Foreign ministers from around the world, including US secretary of state Hillary Clinton and Britain's William Hague, are meeting in Kabul to agree a timetable for the handover of security responsibilities in Afghanistan to homegrown forces.
On Monday night, Mr Hague met Afghan president Hamid Karzai, who paid tribute to the efforts and sacrifice of British troops in his country.
The Foreign Secretary assured Mr Karzai that Britain remained "a steady friend" of Afghanistan.
Prime Minister David Cameron has already indicated that he wants the bulk of Britain's 10,000-strong detachment in Afghanistan to come home by 2015.
The Kabul Conference is expected to pave the way for the withdrawal of UK and other Nato combat troops by sketching out a gradual transition to local responsibility by 2014.
Mr Karzai will attempt to show the progress he is making towards establishing control over the war-ravaged country by asking donors to increase from 50% to 80% the proportion of aid money devoted to programmes drawn up by Afghans, rather than chosen by foreign capitals.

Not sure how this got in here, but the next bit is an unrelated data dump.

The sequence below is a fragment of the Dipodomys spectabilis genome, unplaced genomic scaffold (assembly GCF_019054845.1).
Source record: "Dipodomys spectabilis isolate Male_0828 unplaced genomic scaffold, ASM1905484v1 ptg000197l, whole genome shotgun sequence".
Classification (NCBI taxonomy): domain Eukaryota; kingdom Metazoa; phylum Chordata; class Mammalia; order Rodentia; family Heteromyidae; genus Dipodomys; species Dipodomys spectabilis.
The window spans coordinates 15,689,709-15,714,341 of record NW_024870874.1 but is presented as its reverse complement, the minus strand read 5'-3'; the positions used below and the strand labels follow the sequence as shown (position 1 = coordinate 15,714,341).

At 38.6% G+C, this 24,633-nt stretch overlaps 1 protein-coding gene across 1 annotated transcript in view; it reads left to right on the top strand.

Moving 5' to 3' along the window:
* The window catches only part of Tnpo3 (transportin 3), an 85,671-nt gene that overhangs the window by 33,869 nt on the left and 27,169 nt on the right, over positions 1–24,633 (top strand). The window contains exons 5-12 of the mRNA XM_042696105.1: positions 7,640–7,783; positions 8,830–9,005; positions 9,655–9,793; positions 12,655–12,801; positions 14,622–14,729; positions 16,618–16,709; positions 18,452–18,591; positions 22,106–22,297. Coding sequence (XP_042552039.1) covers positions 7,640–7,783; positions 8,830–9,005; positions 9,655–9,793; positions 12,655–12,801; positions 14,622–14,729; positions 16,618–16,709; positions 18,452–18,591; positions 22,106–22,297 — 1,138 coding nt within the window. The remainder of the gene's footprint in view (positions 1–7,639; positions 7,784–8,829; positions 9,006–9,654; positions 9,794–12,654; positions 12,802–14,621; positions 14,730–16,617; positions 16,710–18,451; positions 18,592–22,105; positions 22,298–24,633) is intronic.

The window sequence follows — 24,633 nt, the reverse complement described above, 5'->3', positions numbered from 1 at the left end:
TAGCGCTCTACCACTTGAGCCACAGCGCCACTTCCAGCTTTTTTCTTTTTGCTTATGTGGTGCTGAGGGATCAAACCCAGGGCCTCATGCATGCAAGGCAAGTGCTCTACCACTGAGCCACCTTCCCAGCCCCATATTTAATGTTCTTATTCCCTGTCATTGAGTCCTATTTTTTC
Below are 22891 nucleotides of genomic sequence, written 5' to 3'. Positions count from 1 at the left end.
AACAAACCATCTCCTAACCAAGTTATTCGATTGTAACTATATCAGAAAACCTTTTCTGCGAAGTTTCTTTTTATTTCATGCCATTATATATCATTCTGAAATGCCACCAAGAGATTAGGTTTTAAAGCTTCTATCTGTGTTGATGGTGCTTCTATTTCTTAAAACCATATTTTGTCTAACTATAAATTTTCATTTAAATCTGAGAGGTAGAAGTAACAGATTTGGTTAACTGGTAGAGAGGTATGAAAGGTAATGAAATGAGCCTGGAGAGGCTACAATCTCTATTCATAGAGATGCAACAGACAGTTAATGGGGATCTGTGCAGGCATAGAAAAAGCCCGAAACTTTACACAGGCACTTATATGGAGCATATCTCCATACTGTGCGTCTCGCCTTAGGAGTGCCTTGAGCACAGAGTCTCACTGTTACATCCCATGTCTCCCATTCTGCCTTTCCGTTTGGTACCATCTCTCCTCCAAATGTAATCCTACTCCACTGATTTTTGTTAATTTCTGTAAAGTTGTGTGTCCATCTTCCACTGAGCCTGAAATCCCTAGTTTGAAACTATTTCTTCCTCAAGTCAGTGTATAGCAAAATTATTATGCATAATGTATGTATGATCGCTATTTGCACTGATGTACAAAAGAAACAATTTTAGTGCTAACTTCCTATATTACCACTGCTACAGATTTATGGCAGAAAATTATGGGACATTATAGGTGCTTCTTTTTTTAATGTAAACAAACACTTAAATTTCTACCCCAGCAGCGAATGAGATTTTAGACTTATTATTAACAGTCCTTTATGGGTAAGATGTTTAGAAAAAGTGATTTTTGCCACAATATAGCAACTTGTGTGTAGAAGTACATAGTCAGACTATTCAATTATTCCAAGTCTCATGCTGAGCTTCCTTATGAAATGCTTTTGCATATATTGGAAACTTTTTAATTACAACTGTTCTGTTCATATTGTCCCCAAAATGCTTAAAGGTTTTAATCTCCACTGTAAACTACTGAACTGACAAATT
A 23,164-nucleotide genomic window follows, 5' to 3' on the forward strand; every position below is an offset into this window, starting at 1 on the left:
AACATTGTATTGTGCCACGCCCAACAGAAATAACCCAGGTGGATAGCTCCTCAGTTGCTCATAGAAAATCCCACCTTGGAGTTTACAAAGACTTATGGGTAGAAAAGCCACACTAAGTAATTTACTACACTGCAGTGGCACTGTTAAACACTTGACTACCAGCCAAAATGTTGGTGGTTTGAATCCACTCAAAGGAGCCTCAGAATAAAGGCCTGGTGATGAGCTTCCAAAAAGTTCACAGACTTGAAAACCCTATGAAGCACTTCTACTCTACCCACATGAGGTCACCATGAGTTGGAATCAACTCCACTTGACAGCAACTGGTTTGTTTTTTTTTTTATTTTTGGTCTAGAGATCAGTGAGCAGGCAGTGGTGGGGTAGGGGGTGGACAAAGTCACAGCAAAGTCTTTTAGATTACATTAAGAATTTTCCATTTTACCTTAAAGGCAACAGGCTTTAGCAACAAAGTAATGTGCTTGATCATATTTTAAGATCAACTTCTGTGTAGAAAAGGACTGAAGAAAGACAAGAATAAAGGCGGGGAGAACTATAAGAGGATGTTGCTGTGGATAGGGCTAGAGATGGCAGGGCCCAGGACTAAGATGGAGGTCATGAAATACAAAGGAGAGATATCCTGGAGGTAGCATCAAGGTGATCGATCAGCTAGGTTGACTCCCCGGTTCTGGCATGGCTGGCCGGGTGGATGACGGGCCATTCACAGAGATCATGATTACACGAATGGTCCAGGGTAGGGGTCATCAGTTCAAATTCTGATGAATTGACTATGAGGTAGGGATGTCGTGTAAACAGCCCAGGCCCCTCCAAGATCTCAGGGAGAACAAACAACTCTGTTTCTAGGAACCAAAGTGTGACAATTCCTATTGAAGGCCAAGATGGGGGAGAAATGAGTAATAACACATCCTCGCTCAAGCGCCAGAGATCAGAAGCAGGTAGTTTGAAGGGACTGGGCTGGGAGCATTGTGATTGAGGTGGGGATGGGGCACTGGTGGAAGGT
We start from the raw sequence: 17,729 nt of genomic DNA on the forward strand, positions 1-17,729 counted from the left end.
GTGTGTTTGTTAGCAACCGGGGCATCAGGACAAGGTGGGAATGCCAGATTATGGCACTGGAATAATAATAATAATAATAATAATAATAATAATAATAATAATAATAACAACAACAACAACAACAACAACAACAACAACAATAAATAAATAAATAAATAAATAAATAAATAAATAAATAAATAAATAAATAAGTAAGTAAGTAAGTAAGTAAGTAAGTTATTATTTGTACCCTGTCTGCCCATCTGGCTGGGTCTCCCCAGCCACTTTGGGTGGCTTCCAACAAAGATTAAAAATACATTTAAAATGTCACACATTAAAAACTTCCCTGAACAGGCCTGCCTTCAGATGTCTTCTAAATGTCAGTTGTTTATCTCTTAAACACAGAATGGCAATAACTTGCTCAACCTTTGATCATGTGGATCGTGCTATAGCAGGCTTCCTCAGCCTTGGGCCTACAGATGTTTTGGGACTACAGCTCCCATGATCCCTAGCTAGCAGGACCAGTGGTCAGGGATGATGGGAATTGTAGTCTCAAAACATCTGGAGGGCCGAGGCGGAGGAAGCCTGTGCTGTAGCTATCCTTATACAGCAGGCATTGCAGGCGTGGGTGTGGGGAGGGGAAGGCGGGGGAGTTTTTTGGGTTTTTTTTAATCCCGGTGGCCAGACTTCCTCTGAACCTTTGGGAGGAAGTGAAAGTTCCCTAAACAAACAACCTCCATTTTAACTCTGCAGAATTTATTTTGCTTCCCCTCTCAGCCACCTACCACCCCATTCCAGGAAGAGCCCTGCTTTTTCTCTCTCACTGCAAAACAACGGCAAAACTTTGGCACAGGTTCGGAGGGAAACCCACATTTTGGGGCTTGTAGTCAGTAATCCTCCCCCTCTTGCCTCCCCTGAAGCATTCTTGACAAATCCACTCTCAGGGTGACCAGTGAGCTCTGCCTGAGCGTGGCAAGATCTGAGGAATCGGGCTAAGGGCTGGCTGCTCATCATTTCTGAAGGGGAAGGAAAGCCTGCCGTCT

He is expected to unveil 23 "national priority programmes" in the areas of governance, social and economic development and peace and security where he wants aid money to be directed.
The president acknowledged that it was "vital" to continue work to improve governance in what has been ranked by Transparency International as the world's second most corrupt country.
The conference comes in one of the bloodiest periods for international forces since the toppling of the Taliban administration in 2001, with 13 British deaths this month alone.
The international community will use it to assess the progress made by Mr Karzai against targets set in London in January to tackle corruption, improve governance and deliver a combined civilian, political and military solution to instability in Afghanistan.